South Africa On The Adventure Of Our Life Time Back In 2008

Keith and Chritian Eth

Not many people we can honestly say we owe our life to, here is one Keith Barnes - in red hat.

Back in 2008 we took a "gap-year for oldies" and traveled the world to see more birds in a single year than anyone had ever seen before, we called the adventure "The Biggest Twitch". In August 2008 we arrived in South Africa...

We fought our way out of the baggage claim area at Jo’burg Airport, and scanned the crowd for a familiar face. Keith was there smiling broadly and immediately quizzed us on our total and declared, “We can really boost your score on this leg if we go hard and fast.” We liked his style. We have known Keith Barnes, from Tropical Birding, for many years and have shared some great birds and great fun, so we were really looking forward to this African adventure. You may remember he joined us in Ethiopia?

Before we could set off birding we had some important admin to do. We needed visas for our trip to India in November and had to present our passports at the British Embassy in Jo’burg. As we did not want to lose any birding time, Keith had arranged for a man to sort the visas for us. We felt more than a little uneasy handing over our precious passports and a wad of cash to Claude. Keith was very confident.

“No problem, Claude will sort it all out and will have your visas back before you are due to leave.” Easy for him to say, it was not his passport or cash that was now disappearing into the crowded streets of one of the meanest cities in the world with a man we had only met minutes earlier. What if we never saw him again? How much time would we lose then? With the world record so close, we could not afford any setbacks.

Keith had already moved on and was striding on his very long legs towards the hire car collection point. We hurried after him. To lose passports would be bad; to lose passports and bird guide would be a disaster!

We were soon out of the city and heading for the rolling grasslands of Wakkerstroom with the promise of lots of new birds. Our progress was slowed by these very birds; Keith slammed on the brakes and leapt out of the car, frantically pointing out an addition to our list at regular intervals. A bizarre and wonderful Long-tailed Widowbird flapped over a field of tall grass, with jerky wing beats and its ludicrously long tail flowing behind. South African Cliff Swallows hawked over an area of bare ground, a good bird to pick up as it is never easy to find.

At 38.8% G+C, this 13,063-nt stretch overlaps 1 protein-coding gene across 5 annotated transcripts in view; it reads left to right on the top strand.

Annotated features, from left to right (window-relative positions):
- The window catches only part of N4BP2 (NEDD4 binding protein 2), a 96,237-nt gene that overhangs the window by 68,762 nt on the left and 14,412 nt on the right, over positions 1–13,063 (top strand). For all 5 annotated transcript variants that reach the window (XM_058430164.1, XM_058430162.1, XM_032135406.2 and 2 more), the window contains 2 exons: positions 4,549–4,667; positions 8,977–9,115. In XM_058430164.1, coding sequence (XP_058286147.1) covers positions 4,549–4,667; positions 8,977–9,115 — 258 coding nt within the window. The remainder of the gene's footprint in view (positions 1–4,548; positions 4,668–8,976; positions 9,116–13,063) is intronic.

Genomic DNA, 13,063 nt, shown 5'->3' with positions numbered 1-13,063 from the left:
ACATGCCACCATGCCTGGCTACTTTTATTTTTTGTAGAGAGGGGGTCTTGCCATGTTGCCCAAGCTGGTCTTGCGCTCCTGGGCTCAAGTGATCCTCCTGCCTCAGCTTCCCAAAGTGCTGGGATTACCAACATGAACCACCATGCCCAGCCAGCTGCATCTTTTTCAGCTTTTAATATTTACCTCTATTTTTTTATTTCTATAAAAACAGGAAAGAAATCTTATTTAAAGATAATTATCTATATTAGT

After a fast but long drive we reached Wakkerstroom and met local bird guide Lucky. We hoped he would live up to his name! Lucky was a local man, rather tubby with a ready smile and he spoke good English. We headed off into the open grasslands in search of larks. Keith quickly briefed Lucky about our quest to set a new world record and that we must move fast. Lucky got it straight away and was soon hurrying us along if we lingered on a bird. Great! Red-capped and Pink-billed Larks were on our list and we were on our way again. We were after a tough lark next: Rudd’s Lark. Lucky called a halt and declared this was the place. It looked identical to the miles of grassland we had just driven through, but the man knew his patch. We spread out and began to walk slowly forward scanning for movement ahead. We soon found Rufous-naped and Eastern Clapper Lark, both new for us. But the Rudd’s was nowhere to be seen. Then Keith heard the call. What Keith does not know about larks is not worth knowing. The man is a walking lark encyclopaedia! But where was the bird? We retraced our steps across the grassland we had just crossed, and amazingly found a Rudd’s Lark! How had we missed it? No time to dwell on the question, we were off again.